But the truth is that no elite athlete’s body can be called fully “typical” in a statistical sense, and every other type of inborn advantage is allowed in sports. You can be born with natural advantages in terms of muscle development, oxygen processing, vision — all of those are allowed, without question. We’d never entertain the idea that Michael Phelps should be barred from swimming competitions because his extraordinary “wingspan” gives him an advantage.
As Chand put it in her court testimony: “I am unable to understand why I am asked to fix my body in a certain way simply for participation as a woman. I was born a woman, reared up as a woman, I identify as a woman and I believe I should be allowed to compete with other women, many of whom are either taller than me or come from more privileged backgrounds, things that most certainly give them an edge over me.”
It’s worth noting that men who naturally make extraordinarily high levels of testosterone are allowed to play without question. Additionally, the World Anti-Doping Agency, which regulates doping in sports, allows men who can prove they have naturally low levels of testosterone to take testosterone supplementation without considering it doping. So how is this just about natural hormone levels and fairness — and not actually about cultural norms of sex and gender?
Elite sports agencies also allow non-intersex women to manipulate their hormones, through birth control pills, to ensure that they are at the most advantageous part of the menstrual cycle when they compete. That’s considered fair. In fact, I learned about this from a world-class marathoner who admitted, at an I.O.C. meeting in 2013 where she and I were consulting on sex-testing, that she does this herself.
But women born with differences of sex development are subject to a whole different set of principles. For them, natural advantage is considered unfair, and unlimited testosterone is understood to be something men get to enjoy, even though all women also make it naturally.
As it turns out, Chand runs distances (100 and 200 meters) for which the I.O.C. and I.A.A.F. can’t prove that hormone levels matter. But for runners like Semenya who compete in those rarefied 400-meter-to-one-mile spans where a hormone level may temporarily turn you from a woman athlete to maybe a man, life will remain risky.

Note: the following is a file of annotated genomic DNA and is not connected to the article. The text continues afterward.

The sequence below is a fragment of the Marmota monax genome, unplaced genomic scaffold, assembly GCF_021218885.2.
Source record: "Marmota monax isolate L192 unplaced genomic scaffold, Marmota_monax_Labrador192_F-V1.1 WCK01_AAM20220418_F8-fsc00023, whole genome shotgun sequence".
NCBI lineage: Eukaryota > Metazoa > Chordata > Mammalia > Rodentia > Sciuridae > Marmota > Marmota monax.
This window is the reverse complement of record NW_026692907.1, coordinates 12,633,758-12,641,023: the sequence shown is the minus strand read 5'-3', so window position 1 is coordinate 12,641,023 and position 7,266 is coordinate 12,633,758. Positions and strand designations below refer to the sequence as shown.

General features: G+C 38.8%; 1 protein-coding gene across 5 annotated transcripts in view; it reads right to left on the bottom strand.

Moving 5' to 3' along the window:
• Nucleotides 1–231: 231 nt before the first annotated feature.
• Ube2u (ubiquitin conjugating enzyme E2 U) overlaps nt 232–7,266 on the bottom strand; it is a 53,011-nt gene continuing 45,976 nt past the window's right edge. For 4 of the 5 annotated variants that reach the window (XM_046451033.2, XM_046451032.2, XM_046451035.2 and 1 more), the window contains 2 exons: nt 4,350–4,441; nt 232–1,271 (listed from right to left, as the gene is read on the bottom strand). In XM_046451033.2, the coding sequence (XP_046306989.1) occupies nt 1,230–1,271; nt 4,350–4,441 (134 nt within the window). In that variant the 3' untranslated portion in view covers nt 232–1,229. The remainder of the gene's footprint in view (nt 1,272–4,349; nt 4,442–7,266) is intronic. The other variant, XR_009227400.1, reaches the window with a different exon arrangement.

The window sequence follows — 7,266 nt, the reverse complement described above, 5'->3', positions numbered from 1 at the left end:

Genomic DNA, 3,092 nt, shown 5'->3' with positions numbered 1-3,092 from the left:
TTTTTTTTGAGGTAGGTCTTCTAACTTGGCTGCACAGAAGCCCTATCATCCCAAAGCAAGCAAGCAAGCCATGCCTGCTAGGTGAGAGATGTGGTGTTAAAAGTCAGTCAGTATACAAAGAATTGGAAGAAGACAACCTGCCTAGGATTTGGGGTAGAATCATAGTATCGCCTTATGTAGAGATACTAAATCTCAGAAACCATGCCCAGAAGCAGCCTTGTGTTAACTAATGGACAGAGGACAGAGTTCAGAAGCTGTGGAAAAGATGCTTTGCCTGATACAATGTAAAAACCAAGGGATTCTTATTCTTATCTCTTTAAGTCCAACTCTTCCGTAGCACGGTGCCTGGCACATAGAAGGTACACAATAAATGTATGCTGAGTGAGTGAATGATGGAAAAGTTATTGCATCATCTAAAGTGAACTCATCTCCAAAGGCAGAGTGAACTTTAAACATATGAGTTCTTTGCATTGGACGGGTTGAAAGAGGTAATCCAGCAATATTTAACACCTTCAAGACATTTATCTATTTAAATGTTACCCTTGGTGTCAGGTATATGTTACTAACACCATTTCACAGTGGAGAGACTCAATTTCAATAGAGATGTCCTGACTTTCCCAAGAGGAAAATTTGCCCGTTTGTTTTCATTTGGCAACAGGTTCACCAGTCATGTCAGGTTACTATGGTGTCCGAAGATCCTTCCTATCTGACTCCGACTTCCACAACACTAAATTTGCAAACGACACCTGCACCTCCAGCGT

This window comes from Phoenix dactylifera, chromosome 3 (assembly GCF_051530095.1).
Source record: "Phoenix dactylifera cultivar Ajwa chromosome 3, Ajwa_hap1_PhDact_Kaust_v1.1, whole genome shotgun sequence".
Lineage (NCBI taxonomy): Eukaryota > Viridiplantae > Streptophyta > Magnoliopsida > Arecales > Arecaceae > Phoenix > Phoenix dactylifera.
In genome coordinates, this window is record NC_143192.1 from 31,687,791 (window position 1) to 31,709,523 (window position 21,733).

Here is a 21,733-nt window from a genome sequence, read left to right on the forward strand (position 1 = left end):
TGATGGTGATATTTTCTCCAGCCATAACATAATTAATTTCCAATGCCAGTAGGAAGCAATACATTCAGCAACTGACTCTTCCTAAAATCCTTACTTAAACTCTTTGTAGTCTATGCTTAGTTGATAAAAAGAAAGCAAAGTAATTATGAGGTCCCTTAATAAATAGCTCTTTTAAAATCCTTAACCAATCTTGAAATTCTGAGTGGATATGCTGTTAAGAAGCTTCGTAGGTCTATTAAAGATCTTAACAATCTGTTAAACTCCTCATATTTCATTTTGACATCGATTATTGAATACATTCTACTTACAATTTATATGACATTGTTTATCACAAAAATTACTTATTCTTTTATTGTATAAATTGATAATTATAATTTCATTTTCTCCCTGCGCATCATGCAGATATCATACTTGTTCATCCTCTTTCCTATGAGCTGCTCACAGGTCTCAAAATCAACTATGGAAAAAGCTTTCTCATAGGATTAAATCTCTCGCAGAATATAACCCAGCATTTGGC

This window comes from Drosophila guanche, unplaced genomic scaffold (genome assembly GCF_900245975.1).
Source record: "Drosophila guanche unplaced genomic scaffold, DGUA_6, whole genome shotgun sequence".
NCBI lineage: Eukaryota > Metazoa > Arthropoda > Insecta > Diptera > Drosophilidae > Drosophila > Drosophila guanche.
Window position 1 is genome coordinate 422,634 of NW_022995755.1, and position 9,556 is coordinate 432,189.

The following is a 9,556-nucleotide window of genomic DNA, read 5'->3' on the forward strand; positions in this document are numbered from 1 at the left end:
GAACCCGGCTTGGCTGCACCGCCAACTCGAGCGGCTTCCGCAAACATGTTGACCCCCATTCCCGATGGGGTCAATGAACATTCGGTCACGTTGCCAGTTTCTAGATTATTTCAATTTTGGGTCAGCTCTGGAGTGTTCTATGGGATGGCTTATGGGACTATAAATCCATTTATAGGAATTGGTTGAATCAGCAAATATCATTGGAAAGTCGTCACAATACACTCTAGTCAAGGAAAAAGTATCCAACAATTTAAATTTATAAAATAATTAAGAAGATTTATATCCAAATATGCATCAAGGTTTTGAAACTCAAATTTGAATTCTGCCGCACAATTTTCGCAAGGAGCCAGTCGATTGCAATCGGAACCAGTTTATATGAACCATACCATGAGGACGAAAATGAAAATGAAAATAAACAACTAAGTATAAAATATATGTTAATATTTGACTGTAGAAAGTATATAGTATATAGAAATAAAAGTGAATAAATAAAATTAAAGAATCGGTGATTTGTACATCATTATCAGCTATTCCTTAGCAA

Chand told the court just how dangerous it is to have your sex questioned internationally. It can mean losing everything you have worked for: your career, your income and your identity as a woman worthy of admiration.
In the 1980s, the Spanish hurdler Maria José Martínez-Patiño had her life turned upside down when she was discovered to have a Y chromosome. She lost her athletic scholarship. She lost her fiancé. And she faced humiliation on the international stage, as did Semenya. The Indian sprinter Santhi Soundarajan attempted suicide after having her sex brought into question in 2006.
The data may be convincing when it comes to the question of what testosterone, on average, can do for particular athletes in particular sports. But the new policy around this hormone is absurd and cruel. As the lives of Semenya, Chand, Martínez-Patiño and Soundarajan show, this is not just a game.
Alice Dreger is a historian of science and medicine and the author of Galileo’s Middle Finger: Heretics, Activists, and One Scholar’s Search for Justice. She was recently awarded the Courage Award by Heterodox Academy.